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A multicenter phase II study was conducted to assess the efficacy of rituximab, methotrexate, procarbazine, and vincristine (R-MPV) followed by consolidation reduced-dose whole-brain radiotherapy (rdWBRT) and cytarabine in primary CNS lymphoma.
Patients received induction chemotherapy with R-MPV (five to seven cycles); those achieving a complete response (CR) received rdWBRT (23.4 Gy), and otherwise, standard WBRT was offered (45 Gy). Consolidation cytarabine was given after the radiotherapy. The primary end point was 2-year progression-free survival (PFS) in patients receiving rdWBRT. Exploratory end points included prospective neuropsychological evaluation, analysis of magnetic resonance imaging (MRI) white matter changes using the Fazekas scale, and evaluation of the apparent diffusion coefficient (ADC) as a prognostic factor.
Fifty-two patients were enrolled, with median age of 60 years (range, 30 to 79 years) and median Karnofsky performance score of 70 (range, 50 to 100). Thirty-one patients (60%) achieved a CR after R-MPV and received rdWBRT. The 2-year PFS for this group was 77%; median PFS was 7.7 years. Median overall survival (OS) was not reached (median follow-up for survivors, 5.9 years); 3-year OS was 87%. The overall (N = 52) median PFS was 3.3 years, and median OS was 6.6 years. Cognitive assessment showed improvement in executive function (P < .01) and verbal memory (P < .05) after chemotherapy, and follow-up scores remained relatively stable across the various domains (n = 12). All examined MRIs (n = 28) displayed a Fazekas score of ≤ 3, and no patient developed scores of 4 to 5; differences in ADC values did not predict response (P = .15), PFS (P = .27), or OS (P = .33).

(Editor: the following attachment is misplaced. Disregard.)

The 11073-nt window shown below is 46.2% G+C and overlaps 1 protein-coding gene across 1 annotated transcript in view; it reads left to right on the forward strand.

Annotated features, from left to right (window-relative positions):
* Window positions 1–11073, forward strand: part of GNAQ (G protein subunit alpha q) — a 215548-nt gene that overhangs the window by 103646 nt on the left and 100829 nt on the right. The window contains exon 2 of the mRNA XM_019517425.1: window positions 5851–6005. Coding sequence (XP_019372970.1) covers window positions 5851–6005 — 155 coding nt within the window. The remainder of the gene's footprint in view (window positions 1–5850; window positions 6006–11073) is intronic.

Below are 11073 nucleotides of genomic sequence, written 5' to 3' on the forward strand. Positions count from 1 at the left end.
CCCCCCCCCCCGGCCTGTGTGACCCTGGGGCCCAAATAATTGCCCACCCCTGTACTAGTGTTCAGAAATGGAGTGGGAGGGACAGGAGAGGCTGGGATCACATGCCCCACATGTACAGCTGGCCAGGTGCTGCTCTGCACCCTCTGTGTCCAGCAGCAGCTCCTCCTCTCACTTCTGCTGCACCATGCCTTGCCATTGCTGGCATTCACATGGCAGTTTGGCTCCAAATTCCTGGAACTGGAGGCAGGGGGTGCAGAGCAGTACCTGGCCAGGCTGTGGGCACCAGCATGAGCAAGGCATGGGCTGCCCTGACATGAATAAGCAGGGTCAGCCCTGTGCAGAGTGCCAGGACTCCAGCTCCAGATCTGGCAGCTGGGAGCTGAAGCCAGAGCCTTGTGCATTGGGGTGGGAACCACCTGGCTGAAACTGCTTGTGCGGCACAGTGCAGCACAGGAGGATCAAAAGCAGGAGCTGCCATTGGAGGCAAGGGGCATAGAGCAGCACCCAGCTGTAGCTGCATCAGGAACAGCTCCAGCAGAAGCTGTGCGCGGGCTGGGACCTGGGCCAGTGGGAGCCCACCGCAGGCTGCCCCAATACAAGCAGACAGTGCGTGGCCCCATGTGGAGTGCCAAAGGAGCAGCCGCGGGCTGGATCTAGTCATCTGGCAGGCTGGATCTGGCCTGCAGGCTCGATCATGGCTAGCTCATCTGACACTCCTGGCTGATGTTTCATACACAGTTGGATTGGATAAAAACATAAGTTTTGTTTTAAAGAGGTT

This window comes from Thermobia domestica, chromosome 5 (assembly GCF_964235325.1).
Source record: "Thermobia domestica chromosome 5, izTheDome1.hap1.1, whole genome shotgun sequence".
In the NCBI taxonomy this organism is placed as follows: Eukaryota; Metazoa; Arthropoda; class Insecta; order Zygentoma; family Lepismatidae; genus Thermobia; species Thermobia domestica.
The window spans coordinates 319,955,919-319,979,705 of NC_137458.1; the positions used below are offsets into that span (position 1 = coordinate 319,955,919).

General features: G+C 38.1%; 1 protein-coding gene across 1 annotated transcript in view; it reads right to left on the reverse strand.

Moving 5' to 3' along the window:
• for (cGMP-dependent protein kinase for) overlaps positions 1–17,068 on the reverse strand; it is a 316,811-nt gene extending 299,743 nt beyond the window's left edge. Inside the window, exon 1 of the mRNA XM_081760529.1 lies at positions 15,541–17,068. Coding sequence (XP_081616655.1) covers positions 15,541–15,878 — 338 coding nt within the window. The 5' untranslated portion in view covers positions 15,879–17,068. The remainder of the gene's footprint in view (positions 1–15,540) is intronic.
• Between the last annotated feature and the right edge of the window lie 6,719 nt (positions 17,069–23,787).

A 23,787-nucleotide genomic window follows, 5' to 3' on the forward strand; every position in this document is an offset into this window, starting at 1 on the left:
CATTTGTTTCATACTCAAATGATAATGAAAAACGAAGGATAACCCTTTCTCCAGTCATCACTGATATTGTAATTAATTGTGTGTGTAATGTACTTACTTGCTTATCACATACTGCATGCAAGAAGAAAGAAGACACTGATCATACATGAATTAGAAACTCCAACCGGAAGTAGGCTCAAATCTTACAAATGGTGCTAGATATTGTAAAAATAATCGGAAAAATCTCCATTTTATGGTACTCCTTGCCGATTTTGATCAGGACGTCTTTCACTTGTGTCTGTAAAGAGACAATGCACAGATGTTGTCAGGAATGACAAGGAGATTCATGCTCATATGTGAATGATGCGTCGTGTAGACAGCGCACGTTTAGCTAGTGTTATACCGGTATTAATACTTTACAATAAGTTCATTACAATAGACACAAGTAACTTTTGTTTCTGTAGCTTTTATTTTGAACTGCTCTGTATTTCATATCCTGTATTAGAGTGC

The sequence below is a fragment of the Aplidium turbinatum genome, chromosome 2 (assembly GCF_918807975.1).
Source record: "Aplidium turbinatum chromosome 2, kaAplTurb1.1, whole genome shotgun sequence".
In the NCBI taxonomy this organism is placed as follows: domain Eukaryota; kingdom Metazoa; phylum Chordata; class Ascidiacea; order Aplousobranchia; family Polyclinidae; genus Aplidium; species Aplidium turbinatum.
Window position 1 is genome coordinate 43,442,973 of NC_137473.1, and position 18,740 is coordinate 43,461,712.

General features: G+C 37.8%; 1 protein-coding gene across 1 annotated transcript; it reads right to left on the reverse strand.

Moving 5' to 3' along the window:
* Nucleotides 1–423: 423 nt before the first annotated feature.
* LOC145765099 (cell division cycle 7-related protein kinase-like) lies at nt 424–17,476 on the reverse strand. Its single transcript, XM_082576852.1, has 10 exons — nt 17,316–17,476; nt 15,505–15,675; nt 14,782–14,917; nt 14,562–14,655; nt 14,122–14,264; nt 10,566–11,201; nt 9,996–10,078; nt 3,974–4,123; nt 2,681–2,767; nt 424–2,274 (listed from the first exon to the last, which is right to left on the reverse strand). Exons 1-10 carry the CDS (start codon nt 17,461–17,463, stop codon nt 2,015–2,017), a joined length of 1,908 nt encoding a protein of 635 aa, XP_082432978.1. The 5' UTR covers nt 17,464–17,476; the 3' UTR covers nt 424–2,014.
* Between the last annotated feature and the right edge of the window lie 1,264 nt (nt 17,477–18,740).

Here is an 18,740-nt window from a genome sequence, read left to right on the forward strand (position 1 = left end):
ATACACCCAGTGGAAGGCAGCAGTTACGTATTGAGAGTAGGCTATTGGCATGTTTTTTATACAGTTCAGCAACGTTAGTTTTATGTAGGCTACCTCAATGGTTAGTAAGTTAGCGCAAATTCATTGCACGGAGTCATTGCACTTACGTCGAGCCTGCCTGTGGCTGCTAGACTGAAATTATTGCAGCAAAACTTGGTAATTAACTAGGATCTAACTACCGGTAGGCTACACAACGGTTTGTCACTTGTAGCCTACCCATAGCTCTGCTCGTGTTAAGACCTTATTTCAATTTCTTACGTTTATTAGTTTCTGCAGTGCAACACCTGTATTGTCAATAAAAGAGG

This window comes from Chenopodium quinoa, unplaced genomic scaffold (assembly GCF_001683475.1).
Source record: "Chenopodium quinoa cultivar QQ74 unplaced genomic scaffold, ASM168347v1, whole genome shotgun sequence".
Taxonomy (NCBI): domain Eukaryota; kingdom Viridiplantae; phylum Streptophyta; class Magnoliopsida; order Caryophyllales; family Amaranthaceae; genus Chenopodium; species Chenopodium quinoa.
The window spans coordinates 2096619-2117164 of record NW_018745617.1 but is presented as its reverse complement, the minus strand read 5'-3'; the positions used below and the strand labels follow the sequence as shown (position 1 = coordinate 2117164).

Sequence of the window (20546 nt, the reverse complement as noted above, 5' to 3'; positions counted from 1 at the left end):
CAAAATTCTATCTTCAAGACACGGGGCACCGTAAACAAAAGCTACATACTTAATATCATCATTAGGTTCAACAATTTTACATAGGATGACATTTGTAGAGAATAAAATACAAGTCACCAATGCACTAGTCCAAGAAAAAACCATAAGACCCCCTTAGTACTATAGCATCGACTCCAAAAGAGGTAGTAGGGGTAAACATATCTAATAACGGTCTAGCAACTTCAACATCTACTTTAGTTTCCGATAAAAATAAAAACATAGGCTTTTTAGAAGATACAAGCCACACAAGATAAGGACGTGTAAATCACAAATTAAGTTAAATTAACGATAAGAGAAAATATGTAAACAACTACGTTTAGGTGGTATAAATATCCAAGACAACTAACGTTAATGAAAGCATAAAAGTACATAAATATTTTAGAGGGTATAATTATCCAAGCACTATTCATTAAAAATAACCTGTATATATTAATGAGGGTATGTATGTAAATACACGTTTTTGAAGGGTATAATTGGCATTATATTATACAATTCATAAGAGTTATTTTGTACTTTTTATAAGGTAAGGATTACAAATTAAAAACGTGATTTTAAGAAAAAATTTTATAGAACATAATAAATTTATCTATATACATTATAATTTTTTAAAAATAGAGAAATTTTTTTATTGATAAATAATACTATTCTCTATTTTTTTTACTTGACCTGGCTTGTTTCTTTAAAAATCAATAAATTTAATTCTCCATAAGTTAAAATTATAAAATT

R-MPV combined with consolidation rdWBRT and cytarabine is associated with high response rates, long-term disease control, and minimal neurotoxicity.
The optimal treatment strategy for newly diagnosed primary CNS lymphoma (PCNSL) remains controversial.1–4 There is wide acceptance that methotrexate-based chemotherapy achieves high response rates and improves survival in this disease, but the optimal chemotherapy regimen and the role of whole-brain radiotherapy (WBRT) are less well defined. Most studies have suggested that regimens using WBRT result in prolonged progression-free survival (PFS), although improvements in overall survival (OS) remain to be demonstrated.5–9 A major deterrent to the use of WBRT is the high risk for late-delayed neurotoxicity in patients who achieve long-term disease control.10,11 This complication manifests as progressive cognitive deterioration that often leads to severe dementia and death. In an attempt to minimize neurotoxicity, some investigators have opted to defer radiotherapy until tumor progression, although disease control may be compromised.12–14